A Closer Look At The Intel Compute Stick Core m3
There is an entire PC built around Intel's Core m3-6Y30 processor housed inside the Compute Stick, a remarkable feat for a diminutive gadget that measures 114mm x 38mm x 12mm and weighs less than a deck of playing cards. As a point of comparison, the Core m3-6Y30 is the same Skylake-based processor as found in Microsoft's least expensive Surface Pro 4 ($899) configuration, a system that Microsoft markets as a "tablet that can replace your desktop." On the graphics side, the Core m3-6Y30 features Intel HD Graphics 515 with a 300MHz base frequency and 850MHz max frequency.
We're not talking about supercomputer processing and graphics here, but as a productivity PC, this Compute Stick is far better suited than its predecessors. It's not just the CPU, either. With double the amount of RAM at 4GB, which we confirmed was running in dual channel mode, and twice as much onboard storage at 64GB, this is essentially an entry-level PC that's been zapped with a shrink ray. The only thing that Intel couldn't fit inside was the power supply. The Compute Stick is not capable of drawing power over HDMI so it has to be plugged into an AC power adapter.
Though the Compute Stick ships with 64GB of onboard storage, a chunk of that gets eaten up by Windows 10, leaving users with a little over 40GB. If more is needed, there is a micro SDXC memory card slot on the left side of the Compute Stick for expansion.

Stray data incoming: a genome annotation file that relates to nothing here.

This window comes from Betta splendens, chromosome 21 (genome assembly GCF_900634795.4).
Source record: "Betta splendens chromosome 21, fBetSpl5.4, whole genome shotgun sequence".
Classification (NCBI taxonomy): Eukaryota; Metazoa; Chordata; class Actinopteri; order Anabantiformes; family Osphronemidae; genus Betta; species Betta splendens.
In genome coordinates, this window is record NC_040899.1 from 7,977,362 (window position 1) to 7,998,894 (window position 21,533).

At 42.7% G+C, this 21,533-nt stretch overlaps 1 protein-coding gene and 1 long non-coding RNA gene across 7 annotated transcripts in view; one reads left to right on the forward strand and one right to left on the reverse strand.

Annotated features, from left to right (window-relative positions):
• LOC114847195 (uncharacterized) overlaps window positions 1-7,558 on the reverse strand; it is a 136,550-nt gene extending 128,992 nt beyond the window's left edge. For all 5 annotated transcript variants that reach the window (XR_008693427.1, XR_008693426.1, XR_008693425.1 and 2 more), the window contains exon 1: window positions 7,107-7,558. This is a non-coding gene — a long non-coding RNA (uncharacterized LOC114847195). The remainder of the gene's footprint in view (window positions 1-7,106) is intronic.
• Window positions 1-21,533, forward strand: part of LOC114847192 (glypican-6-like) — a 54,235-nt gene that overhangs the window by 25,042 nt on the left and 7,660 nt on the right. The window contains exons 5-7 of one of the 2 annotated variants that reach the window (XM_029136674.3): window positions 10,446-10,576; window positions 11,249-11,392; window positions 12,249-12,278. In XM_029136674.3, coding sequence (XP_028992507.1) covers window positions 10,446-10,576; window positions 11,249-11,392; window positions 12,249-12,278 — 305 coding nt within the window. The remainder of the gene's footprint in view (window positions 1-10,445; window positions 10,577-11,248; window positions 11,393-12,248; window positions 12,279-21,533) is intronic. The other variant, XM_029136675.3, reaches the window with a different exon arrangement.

There's also a USB Type-C port for connecting the Compute Stick to the power adapter that plugs into the wall, and some side ventilation to keep the system from cooking itself since it is a fanless design (it gets warm to the touch but not scorching hot).
Over on the other side is more ventilation, along with a power button and a full-sized USB 3.0 port. The USB configuration is a compromise between the original Compute Stick, which had a single USB 2.0 port, and the follow-on Cherry Trail update with two USB 3.0 ports. It is back to one USB 3.0 port on the Compute Stick itself, though two more are found on the power adapter for a total of three USB 3.0 ports.
The design can be clunky, as using all three with wired devices means having cables scattered in different directions. However, using a wireless dongle can eliminate that problem, especially ones like Logitech's unifying receiver that's capable of communicating with a mouse and keyboard at the same time. That would leave two USB 3.0 ports open for things like digital cameras, USB flash drives and so forth.